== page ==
For the first game you create, you will have five slots of health (starting with three health packs, which can later be upgraded to carry five). The maximum amount of health you have cannot be upgraded, only how many health packs you can carry. In new game plus, you only have two slots of health, making the game much more difficult. Falling off of platforms consumes one slot, and a good amount of enemy attacks will consume two, which adds a heightened sense of fragility to new game plus.
Using the health pack requires an animation to be completed, leaving you open to attack and unwanted death when healing. This can be frustrating, as you could be on the verge of healing yourself only to be hit and sent back to the last checkpoint. While most checkpoints are generous and never too far from a patch of enemies, some checkpoints will send you back to the beginning of a particularly long combat or platforming section.
Main combat mechanics are at first basic. You have a three swing combo and a pistol to start. While your combo can never be extended, you can purchase upgrades that combine the sword with your dash. The dash is at first a three combo movement that allows you to cover ground and quickly move out of the way of attacks. It will not phase you through enemies, and death is likely to occur should you use it to try and move through a crowd. Ranged attacks consume energy, and is recharged by striking with your sword, be it enemies or objects in the world. Some outfits you will come across offer passive boosts, such as decreasing the delay between slashes.
Each major area has its own unique set of enemies. From bird creatures, to crystallized monsters, frog ninjas, and robots. Some enemy types are shared between areas, but each and every one has a distinct attack pattern. A flying bird cannot be hit by sword swing except when it comes flying at you. It can at anytime be shot down, however. Another type of bird summons energy in a direction that is foreshadowed by an outline. There is a delay to the attack, allowing you to sidestep and strike.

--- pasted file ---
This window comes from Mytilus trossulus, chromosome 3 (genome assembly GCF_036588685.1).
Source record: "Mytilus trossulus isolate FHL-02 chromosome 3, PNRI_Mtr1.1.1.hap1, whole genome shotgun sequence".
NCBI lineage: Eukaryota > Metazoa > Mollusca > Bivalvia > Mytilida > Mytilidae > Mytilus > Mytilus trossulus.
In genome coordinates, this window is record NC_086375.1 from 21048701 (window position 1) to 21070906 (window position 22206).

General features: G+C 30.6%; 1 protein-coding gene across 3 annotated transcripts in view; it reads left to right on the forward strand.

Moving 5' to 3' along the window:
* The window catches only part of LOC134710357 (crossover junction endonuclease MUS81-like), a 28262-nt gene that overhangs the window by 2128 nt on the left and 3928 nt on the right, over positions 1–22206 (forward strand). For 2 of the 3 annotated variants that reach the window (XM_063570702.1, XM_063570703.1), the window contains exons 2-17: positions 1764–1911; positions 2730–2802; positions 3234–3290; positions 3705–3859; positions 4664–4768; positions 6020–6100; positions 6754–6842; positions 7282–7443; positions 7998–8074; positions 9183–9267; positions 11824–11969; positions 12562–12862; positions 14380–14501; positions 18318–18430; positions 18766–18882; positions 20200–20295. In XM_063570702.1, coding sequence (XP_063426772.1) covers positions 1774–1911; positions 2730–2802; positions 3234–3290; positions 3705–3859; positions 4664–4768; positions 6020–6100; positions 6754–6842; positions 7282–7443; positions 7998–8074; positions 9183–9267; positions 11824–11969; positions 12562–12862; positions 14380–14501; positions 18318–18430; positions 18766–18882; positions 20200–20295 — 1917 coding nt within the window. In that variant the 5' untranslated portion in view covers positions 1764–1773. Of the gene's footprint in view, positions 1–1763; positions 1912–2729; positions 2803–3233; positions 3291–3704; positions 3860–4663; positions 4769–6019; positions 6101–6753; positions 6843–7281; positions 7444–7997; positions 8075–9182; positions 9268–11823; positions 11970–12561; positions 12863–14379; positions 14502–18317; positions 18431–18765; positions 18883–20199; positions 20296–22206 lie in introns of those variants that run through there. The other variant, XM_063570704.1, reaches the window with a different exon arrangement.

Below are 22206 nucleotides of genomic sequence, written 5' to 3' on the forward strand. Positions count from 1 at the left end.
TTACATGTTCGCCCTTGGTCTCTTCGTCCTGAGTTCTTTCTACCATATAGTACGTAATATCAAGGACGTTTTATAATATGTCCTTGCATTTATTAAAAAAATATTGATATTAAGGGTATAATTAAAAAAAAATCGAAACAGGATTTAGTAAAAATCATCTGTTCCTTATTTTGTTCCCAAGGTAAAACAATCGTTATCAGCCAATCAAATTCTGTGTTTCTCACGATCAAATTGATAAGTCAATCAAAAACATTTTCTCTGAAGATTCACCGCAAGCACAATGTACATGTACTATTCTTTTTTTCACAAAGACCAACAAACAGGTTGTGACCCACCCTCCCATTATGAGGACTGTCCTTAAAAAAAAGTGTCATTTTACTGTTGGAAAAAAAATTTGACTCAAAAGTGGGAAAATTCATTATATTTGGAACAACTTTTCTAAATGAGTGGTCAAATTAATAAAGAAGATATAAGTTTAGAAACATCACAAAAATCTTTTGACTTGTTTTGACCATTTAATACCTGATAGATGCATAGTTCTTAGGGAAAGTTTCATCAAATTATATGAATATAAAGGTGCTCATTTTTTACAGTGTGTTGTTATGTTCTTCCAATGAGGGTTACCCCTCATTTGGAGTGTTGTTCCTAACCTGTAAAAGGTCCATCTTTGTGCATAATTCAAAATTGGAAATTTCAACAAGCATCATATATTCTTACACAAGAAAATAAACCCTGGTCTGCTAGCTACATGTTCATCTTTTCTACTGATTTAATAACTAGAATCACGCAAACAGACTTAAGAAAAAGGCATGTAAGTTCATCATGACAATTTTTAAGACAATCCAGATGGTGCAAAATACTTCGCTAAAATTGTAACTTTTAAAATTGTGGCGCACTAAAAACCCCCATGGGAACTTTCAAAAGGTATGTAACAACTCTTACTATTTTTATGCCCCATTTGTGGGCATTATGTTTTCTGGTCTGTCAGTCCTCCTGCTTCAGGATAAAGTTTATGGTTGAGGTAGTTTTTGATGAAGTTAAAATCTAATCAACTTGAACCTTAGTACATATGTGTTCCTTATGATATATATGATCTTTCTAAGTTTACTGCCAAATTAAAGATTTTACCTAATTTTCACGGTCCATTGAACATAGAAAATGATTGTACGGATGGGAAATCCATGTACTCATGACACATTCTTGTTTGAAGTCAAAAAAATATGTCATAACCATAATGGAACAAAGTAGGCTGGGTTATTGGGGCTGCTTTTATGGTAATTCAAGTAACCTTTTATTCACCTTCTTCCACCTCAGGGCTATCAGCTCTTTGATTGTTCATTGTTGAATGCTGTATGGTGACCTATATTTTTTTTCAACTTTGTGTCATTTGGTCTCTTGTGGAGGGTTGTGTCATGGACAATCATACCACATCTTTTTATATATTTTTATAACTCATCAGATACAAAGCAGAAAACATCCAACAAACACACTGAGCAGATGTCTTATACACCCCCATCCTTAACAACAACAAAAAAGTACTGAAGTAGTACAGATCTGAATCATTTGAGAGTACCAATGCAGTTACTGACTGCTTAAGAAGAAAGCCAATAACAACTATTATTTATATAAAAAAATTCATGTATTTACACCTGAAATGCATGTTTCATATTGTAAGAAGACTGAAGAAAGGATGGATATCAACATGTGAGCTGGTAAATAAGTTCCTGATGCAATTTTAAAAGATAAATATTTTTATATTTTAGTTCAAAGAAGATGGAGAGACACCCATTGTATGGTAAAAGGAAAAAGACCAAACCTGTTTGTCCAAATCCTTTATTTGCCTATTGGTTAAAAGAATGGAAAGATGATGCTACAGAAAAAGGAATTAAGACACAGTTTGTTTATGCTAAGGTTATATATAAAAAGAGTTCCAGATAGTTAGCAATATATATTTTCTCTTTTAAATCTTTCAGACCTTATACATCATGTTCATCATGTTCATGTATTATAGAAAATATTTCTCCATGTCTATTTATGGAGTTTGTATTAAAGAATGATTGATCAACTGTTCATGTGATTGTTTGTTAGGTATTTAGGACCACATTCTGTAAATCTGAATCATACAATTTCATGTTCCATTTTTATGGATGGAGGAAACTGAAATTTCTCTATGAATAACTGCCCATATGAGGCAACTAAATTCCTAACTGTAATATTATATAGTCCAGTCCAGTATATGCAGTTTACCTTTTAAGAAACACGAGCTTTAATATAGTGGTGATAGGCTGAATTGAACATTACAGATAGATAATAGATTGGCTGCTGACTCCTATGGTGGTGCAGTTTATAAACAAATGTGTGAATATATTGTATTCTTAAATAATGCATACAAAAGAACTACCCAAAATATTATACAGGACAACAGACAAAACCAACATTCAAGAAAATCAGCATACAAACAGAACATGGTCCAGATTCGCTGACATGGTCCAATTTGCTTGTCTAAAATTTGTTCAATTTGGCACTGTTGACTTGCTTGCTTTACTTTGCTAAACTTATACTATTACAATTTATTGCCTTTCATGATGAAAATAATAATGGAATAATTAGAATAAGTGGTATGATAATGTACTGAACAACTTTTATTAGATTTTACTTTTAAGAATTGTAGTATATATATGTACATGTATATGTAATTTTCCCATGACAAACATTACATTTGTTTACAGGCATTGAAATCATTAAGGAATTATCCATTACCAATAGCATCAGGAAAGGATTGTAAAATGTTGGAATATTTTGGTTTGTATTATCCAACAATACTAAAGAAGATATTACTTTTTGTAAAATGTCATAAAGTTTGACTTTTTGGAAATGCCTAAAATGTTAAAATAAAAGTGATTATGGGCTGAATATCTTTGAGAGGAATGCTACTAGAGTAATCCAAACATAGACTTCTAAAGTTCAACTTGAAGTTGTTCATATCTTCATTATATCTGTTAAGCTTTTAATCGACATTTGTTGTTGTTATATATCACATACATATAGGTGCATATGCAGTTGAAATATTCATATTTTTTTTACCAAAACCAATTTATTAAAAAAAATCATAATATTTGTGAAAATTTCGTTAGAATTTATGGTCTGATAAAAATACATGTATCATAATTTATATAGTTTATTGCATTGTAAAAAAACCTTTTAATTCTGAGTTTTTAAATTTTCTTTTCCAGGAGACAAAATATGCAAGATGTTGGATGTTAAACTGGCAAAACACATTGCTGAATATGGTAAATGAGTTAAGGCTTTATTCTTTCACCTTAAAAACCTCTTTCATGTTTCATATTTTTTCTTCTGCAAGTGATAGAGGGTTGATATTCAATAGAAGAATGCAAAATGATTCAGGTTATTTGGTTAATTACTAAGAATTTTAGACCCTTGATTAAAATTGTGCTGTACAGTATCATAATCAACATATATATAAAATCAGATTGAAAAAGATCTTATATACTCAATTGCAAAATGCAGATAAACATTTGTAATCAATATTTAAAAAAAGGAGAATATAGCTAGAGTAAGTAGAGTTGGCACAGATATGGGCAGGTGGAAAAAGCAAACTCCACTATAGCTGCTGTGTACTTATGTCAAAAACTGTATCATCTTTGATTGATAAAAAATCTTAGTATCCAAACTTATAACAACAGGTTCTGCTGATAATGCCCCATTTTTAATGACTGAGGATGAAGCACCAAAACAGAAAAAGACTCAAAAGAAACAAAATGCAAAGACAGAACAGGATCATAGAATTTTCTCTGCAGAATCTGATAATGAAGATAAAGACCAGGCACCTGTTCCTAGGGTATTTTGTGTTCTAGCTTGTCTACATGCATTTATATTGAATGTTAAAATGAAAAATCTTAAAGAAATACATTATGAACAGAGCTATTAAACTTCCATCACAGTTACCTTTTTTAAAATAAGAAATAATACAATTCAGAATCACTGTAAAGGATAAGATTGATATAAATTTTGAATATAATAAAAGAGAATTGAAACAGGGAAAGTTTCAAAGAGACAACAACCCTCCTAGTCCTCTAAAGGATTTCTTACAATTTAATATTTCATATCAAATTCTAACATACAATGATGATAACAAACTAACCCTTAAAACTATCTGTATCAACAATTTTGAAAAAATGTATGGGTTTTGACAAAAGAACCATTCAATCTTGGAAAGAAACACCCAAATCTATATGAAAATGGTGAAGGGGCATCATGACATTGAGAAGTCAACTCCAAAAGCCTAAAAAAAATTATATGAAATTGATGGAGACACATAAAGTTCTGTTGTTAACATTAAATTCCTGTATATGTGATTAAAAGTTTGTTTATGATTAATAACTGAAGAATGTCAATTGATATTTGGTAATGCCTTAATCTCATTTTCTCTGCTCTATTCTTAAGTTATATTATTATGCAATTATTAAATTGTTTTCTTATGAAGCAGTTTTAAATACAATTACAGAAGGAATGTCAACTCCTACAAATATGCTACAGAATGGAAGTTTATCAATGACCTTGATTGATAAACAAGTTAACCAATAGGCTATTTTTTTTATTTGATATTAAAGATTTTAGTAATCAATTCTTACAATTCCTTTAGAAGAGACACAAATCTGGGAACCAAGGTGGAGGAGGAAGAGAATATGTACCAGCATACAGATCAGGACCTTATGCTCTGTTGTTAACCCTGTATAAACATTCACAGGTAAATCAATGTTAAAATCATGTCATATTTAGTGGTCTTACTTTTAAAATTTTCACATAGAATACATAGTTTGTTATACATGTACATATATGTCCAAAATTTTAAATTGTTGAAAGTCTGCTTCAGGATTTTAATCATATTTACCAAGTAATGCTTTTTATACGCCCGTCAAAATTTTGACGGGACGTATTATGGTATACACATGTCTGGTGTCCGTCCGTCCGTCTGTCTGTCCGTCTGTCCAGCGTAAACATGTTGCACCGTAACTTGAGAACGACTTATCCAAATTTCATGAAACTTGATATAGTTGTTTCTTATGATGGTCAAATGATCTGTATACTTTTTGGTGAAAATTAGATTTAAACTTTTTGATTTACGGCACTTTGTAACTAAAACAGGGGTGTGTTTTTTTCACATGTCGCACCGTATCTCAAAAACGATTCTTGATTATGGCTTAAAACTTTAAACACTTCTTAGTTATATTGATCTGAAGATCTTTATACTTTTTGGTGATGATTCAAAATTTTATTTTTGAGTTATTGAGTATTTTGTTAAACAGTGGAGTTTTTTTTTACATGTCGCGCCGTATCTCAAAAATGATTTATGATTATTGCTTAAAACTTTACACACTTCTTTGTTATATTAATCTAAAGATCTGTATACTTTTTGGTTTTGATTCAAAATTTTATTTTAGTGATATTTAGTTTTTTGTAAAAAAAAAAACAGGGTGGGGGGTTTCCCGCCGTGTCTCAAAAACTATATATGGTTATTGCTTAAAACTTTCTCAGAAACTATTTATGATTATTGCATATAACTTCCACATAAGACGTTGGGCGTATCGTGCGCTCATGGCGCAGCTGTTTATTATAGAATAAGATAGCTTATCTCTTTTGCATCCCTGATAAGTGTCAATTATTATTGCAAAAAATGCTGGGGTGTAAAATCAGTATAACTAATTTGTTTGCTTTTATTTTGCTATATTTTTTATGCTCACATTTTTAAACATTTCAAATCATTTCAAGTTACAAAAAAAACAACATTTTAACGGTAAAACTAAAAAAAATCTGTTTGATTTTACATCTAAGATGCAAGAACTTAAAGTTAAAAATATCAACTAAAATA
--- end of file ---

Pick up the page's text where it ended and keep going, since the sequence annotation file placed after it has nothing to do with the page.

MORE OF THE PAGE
Discovering new enemy types, viewing their behavior, and memorizing the attack pattern is a satisfying learning curve. I enjoyed encountering new enemy types that would change my approach to combat. Dashing in and out of their range, baiting them to attack, or standing back and picking them off with my guns was fun, especially because the game doesn’t overload you with enemies throughout its playtime.
Each boss fight is quite difficult and a culmination of the enemies you have fought previously. Boss characters will engage with attacks that are advanced, yet familiar to what you have encountered beforehand. While each major area in the overworld has its own main boss, the southern area is broken between four boss battles.
Through and through this game is gorgeous to look at. Image stills don’t do it justice, but do help in certain areas where you marvel at the environment or background images. Each major area has a giant humanoid monster remains in it, whether it be covered in snow laying against a mountain, or decaying in the midst of a forest. These monstrous skeletons tell the story of a war from far in the past. Their presence warns you of what this world is capable of spawning.
As a fan of Nausicaä of the Valley of the Wind, and Neon Genesis Evangelion, I can get behind large humanoid remains of beings beyond our control. These giants aren’t the only remnants, as frequently in your adventure you will come across skeletal remains of humans, monsters, buried equipment, and combatants of long ago. Dropped remains of war, ruins of older cities, and adventurers who came before but failed are a common sight.